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How To Quiet The Mind & The Benefits Of Doing So

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When Dr. Wendy Schlessel Harpham was a practicing internist in Dallas, Texas, when she learned she had non-Hodgkin’s lymphoma, an incurable cancer of the immune system. Over the next 15 years, Dr. Harpham underwent treatments and relapsed eight times. But rather than allowing herself to get lost in hopelessness and despair, she focused on happiness and hope.

She surrounded herself with people who lifted her spirits, kept a daily gratitude journal, made a concerted effort to do good things for others, and watched funny, uplifting movies.

Her cancer has been in remission now for more than 15 years. “Fostering positive emotions helped make my life the best it could be,” Dr. Harpham says. She has devoted much of her professional life to writing books for people facing cancer, including Happiness in a Storm.

The link between our mental and physical states is so profound and closely integrated scientists have even coined a term for it – the Mindbody. The late Dr. Candace Pert, a globally respected neuroscientist and pharmacologist, broke new medical ground with her research on the connection between the body and the mind. She discussed this research in her 2000 book, Your Body Is Your Subconscious Mind.

When our brain is stressed with worries, fears, and visions of all the things that could be or are wrong in our life, our body will respond accordingly. Back and chest pains, high blood pressure, insomnia, constipation, fatigue, headaches and weight gain or loss can frequently become physical manifestations of poor emotional health.

So much of what causes us worry or stress is the meaning we choose to give things that happen in our lives. If we’re passed over for a promotion at work, for instance, is the boss intentionally sabotaging our chance for success, or do we have more time to develop new skills, or even move our career in a direction that brings us more joy and satisfaction?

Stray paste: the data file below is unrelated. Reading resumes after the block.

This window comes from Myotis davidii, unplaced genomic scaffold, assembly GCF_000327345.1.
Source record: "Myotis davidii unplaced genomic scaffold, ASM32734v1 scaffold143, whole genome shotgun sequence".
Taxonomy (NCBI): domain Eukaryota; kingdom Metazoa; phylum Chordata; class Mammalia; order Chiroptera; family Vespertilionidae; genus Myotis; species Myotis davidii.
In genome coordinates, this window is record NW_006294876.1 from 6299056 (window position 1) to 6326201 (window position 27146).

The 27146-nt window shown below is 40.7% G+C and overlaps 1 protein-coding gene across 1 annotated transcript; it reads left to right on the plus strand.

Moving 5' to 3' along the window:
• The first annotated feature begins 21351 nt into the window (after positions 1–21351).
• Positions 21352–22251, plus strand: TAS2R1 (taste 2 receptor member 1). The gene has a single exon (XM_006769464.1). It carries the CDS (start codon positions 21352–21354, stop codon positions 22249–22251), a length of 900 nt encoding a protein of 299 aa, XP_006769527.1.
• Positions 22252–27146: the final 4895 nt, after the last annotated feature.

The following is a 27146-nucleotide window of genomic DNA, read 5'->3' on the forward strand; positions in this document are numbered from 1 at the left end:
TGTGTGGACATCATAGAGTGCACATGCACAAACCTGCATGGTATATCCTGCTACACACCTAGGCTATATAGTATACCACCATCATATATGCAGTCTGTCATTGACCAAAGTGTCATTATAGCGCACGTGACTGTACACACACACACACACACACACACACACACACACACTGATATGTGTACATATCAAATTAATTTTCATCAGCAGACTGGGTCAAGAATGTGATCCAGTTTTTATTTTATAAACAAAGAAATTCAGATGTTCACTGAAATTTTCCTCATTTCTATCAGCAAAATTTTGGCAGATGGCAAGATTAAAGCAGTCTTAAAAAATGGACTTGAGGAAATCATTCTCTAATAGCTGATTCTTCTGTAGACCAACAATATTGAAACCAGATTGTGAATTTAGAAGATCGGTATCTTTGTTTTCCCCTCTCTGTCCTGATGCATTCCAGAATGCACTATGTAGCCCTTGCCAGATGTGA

We get to decide if the experience is a demoralizing snub, or an exciting new opportunity. Our body will likewise reflect the emotional charge – either positive or negative – of the meaning we choose.

Besides making a conscious decision to choose positive, optimistic meanings for things unfolding in our lives, adopting a meditation practice is another excellent way to quiet the mind, increase our optimism, and nurture the body and spirit.

Meditation advocates from spiritual teachers to cardiologists encourage us to make the practice a regular part of our daily lives. MRI brain scans show that taking time daily to enter into a deep meditative state measurably changes the brain’s structure. Meditators had increased gray matter in the area of the brain for learning and memory. They also experienced a reduction of gray matter in the region associated with anxiety and stress.

Practice quieting the mind and feel your body de-stress during your visit to the OHI missions in San Diego and Austin, Texas. At OHI, you can learn how to relax, develop a positive attitude, and focus on what matters most to achieve a happy, fulfilling, and healthy life. During your stay, our caring team will support your journey to optimum health and share the tools you need to continue the holistic healing lifestyle program at home.

Call OHI at (800) 588-0809 or visit www.OptimumHealth.org today for more information.